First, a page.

A credit reporting body is an organisation whose business involves handling personal information to give another organisation information about the creditworthiness of an individual.
The main credit reporting bodies in Australia are:
The credit reporting laws require your credit provider to tell you which credit reporting bodies they share your personal information with (for including in your consumer credit report) when you apply for credit.
A credit score is a number that indicates your creditworthiness (including your eligibility to be given credit) that a credit reporting body or credit provider calculates.
A credit provider calculates it from the information in your consumer credit report and other personal information it holds about you. However, a credit provider can’t give this score to a credit reporting body.
An assessment of your creditworthiness includes an assessment of your:
- eligibility to get consumer credit
- consumer credit history
- capacity to repay an amount of credit that relates to consumer credit.
For example, you may be considered more eligible to get consumer credit (and have a high level of creditworthiness) if your credit report shows that you consistently meet your repayments on time or you’ve not defaulted on a consumer credit payment. Also, your credit report contains no other information that would make additional credit unsuitable under a credit provider’s responsible lending obligations.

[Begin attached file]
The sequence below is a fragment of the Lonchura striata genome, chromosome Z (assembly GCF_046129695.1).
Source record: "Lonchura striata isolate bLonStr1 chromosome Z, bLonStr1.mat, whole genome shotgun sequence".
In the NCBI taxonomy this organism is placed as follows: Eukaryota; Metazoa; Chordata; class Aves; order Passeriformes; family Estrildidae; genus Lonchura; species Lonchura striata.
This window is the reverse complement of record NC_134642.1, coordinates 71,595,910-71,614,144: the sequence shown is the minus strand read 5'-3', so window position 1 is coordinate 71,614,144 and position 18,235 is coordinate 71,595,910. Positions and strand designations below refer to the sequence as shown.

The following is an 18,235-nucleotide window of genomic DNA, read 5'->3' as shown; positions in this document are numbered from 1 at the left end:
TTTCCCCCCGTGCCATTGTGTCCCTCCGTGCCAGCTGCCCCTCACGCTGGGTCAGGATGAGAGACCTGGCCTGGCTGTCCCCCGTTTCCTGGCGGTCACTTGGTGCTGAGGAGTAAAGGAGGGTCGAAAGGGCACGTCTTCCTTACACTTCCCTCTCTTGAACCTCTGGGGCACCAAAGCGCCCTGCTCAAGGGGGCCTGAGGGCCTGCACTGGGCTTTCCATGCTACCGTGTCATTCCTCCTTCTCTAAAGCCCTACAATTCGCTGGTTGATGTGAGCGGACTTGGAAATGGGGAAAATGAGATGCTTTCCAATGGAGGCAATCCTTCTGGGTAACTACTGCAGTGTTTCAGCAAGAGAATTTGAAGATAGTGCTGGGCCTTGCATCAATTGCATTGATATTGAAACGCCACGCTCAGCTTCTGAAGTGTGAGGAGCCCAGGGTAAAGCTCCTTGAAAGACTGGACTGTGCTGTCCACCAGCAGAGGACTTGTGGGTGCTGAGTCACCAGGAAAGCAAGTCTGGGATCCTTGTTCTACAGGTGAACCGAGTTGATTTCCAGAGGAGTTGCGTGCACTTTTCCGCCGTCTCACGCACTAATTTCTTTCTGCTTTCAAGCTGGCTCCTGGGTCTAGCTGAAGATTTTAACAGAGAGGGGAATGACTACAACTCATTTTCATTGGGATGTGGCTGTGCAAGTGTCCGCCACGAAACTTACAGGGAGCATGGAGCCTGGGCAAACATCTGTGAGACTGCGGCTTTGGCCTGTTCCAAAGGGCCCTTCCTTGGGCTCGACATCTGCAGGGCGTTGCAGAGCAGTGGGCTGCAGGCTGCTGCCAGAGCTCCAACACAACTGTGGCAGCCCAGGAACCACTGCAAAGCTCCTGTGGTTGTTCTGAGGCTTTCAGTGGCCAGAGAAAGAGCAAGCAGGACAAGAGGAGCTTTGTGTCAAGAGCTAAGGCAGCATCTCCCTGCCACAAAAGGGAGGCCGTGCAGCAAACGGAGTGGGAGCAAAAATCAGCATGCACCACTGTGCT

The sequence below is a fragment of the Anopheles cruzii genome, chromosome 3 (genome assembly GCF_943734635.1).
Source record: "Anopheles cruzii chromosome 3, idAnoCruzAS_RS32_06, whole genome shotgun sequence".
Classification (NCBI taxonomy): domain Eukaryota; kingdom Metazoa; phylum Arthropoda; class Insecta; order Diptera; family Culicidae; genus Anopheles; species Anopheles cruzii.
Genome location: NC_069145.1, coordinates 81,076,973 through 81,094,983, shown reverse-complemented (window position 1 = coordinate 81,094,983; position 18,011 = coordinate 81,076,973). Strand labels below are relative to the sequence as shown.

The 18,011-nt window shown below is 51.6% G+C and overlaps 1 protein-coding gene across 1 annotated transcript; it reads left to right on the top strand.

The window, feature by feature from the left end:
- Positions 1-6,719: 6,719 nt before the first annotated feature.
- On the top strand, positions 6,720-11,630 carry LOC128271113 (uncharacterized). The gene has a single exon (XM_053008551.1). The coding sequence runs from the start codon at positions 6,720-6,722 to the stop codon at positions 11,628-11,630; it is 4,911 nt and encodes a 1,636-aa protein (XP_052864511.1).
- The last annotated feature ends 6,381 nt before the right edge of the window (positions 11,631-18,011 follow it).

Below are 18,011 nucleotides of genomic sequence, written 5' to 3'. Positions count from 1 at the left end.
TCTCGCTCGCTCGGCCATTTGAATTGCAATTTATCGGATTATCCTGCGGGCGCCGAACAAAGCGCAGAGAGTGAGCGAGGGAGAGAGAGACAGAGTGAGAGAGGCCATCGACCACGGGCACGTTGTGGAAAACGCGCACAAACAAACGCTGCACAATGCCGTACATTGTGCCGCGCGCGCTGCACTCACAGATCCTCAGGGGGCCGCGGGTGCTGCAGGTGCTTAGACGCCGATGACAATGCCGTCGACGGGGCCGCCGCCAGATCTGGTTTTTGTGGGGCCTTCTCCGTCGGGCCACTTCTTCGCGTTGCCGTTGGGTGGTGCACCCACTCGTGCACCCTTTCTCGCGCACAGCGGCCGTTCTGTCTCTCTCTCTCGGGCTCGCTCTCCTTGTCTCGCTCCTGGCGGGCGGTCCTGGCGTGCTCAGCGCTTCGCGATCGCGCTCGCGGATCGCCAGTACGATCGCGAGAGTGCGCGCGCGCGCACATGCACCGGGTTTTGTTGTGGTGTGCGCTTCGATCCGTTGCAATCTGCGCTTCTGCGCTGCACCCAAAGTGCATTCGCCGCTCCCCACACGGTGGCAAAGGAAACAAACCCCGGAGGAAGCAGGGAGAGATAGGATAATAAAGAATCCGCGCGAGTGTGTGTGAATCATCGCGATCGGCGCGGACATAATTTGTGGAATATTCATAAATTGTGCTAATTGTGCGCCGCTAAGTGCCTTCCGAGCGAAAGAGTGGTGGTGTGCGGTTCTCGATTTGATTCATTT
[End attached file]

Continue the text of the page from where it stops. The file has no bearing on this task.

External dispute resolution scheme
An external dispute resolution scheme is a body that gives an individual an impartial way to resolve a complaint.
Generally, a credit provider and a credit reporting body must be a member of an EDR scheme recognised under the Privacy Act 1988 to take part in credit reporting.
Financial hardship arrangement
An agreement between an individual and a credit provider to change an individual’s repayment obligations when the individual is experiencing financial hardship. It can be either temporary or permanent. A permanent financial hardship arrangement is also called a variation financial hardship arrangement.
Financial hardship information
Financial hardship information is information that can be reported about a financial hardship arrangement between a credit provider and an individual to change the individual's repayment obligations. Financial hardship information is reported against an individual's repayment history information.
Your personal information is information or an opinion about you, or from which you are reasonably identifiable. The information or opinion doesn’t need to be true to be personal information.
Under the Privacy Act 1988, a small business operator is a person or organisation with an annual turnover of $3,000,000 or less.
Certain people and organisations aren’t considered to be small business operators, regardless of annual turnover. For example, if they offer a health service or trade in personal information.
For more information about credit reporting terms, see the definitions in the Privacy Act 1988